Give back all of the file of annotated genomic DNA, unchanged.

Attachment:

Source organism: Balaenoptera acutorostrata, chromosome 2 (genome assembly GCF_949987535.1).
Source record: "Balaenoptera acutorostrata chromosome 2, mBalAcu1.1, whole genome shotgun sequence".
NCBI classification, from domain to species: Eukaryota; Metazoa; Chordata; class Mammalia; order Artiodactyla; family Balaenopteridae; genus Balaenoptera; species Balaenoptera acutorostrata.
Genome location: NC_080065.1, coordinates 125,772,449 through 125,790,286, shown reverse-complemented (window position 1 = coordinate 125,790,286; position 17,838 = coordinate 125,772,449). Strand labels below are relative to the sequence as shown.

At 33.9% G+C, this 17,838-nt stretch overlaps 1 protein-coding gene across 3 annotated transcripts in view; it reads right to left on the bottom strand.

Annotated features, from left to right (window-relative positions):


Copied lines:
Source organism: Balaenoptera acutorostrata, chromosome 2 (genome assembly GCF_949987535.1).
Source record: "Balaenoptera acutorostrata chromosome 2, mBalAcu1.1, whole genome shotgun sequence".
NCBI classification, from domain to species: Eukaryota; Metazoa; Chordata; class Mammalia; order Artiodactyla; family Balaenopteridae; genus Balaenoptera; species Balaenoptera acutorostrata.
Genome location: NC_080065.1, coordinates 125,772,449 through 125,790,286, shown reverse-complemented (window position 1 = coordinate 125,790,286; position 17,838 = coordinate 125,772,449). Strand labels below are relative to the sequence as shown.

At 33.9% G+C, this 17,838-nt stretch overlaps 1 protein-coding gene across 3 annotated transcripts in view; it reads right to left on the bottom strand.

Annotated features, from left to right (window-relative positions):